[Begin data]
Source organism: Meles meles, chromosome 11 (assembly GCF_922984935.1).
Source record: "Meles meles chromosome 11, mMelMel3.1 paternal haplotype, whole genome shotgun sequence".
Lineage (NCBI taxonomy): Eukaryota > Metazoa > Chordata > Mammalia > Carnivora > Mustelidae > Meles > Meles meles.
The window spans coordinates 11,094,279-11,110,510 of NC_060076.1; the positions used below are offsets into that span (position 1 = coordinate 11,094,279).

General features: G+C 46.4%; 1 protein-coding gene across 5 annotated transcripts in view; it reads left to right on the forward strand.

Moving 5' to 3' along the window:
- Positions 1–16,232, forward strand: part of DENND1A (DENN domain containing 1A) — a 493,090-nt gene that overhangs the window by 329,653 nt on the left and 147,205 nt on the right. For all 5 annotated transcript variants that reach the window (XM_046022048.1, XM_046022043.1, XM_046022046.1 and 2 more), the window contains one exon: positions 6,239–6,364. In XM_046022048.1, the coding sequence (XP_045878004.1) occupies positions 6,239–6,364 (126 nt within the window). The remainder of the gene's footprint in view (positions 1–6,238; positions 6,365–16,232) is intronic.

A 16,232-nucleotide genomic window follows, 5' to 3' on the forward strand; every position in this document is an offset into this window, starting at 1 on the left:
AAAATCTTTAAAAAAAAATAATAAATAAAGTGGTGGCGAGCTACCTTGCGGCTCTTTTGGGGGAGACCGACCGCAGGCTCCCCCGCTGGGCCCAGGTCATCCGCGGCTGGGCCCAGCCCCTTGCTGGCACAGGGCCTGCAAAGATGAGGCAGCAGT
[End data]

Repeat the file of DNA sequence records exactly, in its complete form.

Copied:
Source organism: Meles meles, chromosome 11 (assembly GCF_922984935.1).
Source record: "Meles meles chromosome 11, mMelMel3.1 paternal haplotype, whole genome shotgun sequence".
Lineage (NCBI taxonomy): Eukaryota > Metazoa > Chordata > Mammalia > Carnivora > Mustelidae > Meles > Meles meles.
The window spans coordinates 11,094,279-11,110,510 of NC_060076.1; the positions used below are offsets into that span (position 1 = coordinate 11,094,279).

General features: G+C 46.4%; 1 protein-coding gene across 5 annotated transcripts in view; it reads left to right on the forward strand.

Moving 5' to 3' along the window:
- Positions 1–16,232, forward strand: part of DENND1A (DENN domain containing 1A) — a 493,090-nt gene that overhangs the window by 329,653 nt on the left and 147,205 nt on the right. For all 5 annotated transcript variants that reach the window (XM_046022048.1, XM_046022043.1, XM_046022046.1 and 2 more), the window contains one exon: positions 6,239–6,364. In XM_046022048.1, the coding sequence (XP_045878004.1) occupies positions 6,239–6,364 (126 nt within the window). The remainder of the gene's footprint in view (positions 1–6,238; positions 6,365–16,232) is intronic.

A 16,232-nucleotide genomic window follows, 5' to 3' on the forward strand; every position in this document is an offset into this window, starting at 1 on the left:
AAAATCTTTAAAAAAAAATAATAAATAAAGTGGTGGCGAGCTACCTTGCGGCTCTTTTGGGGGAGACCGACCGCAGGCTCCCCCGCTGGGCCCAGGTCATCCGCGGCTGGGCCCAGCCCCTTGCTGGCACAGGGCCTGCAAAGATGAGGCAGCAGT